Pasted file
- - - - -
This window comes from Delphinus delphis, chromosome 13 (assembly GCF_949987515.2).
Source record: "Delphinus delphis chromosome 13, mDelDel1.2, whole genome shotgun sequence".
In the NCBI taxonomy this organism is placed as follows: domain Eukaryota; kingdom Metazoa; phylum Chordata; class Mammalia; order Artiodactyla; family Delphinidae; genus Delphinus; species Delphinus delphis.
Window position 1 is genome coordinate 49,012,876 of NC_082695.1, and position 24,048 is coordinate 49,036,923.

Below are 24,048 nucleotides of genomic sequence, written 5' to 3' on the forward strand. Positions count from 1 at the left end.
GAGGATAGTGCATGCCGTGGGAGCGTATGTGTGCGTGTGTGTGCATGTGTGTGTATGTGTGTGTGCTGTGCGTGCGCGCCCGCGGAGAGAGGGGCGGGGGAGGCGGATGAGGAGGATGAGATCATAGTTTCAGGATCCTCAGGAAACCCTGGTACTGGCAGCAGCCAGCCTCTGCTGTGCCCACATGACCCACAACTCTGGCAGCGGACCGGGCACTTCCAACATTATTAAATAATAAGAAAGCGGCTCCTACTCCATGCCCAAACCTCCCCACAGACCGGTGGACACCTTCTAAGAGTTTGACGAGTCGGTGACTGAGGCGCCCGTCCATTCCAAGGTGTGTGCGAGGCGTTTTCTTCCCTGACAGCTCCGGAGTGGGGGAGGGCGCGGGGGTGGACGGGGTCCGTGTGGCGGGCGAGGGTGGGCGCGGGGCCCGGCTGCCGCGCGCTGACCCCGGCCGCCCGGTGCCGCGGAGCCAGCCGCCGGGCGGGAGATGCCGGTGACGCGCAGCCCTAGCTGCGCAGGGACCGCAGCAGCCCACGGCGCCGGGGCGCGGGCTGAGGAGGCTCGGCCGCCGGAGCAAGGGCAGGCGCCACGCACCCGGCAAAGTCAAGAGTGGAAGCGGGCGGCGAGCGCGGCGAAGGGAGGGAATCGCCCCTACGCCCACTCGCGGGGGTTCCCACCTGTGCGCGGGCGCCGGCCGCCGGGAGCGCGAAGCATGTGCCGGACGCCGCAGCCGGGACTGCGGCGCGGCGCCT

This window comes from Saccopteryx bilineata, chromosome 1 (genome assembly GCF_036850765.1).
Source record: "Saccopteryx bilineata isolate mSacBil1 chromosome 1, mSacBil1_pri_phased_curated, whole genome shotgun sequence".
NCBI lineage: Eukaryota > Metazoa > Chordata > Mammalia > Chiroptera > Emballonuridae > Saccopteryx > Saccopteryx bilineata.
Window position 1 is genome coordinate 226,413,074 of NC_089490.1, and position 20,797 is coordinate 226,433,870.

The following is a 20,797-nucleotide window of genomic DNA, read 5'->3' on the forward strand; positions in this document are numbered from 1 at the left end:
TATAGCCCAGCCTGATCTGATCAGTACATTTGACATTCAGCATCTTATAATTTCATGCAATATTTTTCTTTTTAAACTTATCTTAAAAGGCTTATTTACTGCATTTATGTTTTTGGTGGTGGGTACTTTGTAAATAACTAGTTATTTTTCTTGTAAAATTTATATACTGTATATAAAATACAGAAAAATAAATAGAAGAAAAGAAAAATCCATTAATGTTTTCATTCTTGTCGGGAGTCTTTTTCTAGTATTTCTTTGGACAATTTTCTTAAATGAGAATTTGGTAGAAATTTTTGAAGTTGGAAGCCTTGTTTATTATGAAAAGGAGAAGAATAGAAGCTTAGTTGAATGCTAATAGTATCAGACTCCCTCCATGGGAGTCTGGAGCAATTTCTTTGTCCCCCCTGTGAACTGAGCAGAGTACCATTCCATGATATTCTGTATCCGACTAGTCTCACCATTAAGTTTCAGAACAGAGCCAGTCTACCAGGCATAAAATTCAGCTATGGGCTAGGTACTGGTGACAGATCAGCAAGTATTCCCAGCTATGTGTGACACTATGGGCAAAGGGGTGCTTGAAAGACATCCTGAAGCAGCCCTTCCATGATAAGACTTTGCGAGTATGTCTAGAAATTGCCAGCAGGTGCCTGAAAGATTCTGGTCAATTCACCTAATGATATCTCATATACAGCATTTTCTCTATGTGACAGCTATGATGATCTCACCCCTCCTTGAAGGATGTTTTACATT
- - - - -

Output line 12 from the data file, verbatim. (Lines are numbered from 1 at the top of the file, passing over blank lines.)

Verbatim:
TATAGCCCAGCCTGATCTGATCAGTACATTTGACATTCAGCATCTTATAATTTCATGCAATATTTTTCTTTTTAAACTTATCTTAAAAGGCTTATTTACTGCATTTATGTTTTTGGTGGTGGGTACTTTGTAAATAACTAGTTATTTTTCTTGTAAAATTTATATACTGTATATAAAATACAGAAAAATAAATAGAAGAAAAGAAAAATCCATTAATGTTTTCATTCTTGTCGGGAGTCTTTTTCTAGTATTTCTTTGGACAATTTTCTTAAATGAGAATTTGGTAGAAATTTTTGAAGTTGGAAGCCTTGTTTATTATGAAAAGGAGAAGAATAGAAGCTTAGTTGAATGCTAATAGTATCAGACTCCCTCCATGGGAGTCTGGAGCAATTTCTTTGTCCCCCCTGTGAACTGAGCAGAGTACCATTCCATGATATTCTGTATCCGACTAGTCTCACCATTAAGTTTCAGAACAGAGCCAGTCTACCAGGCATAAAATTCAGCTATGGGCTAGGTACTGGTGACAGATCAGCAAGTATTCCCAGCTATGTGTGACACTATGGGCAAAGGGGTGCTTGAAAGACATCCTGAAGCAGCCCTTCCATGATAAGACTTTGCGAGTATGTCTAGAAATTGCCAGCAGGTGCCTGAAAGATTCTGGTCAATTCACCTAATGATATCTCATATACAGCATTTTCTCTATGTGACAGCTATGATGATCTCACCCCTCCTTGAAGGATGTTTTACATT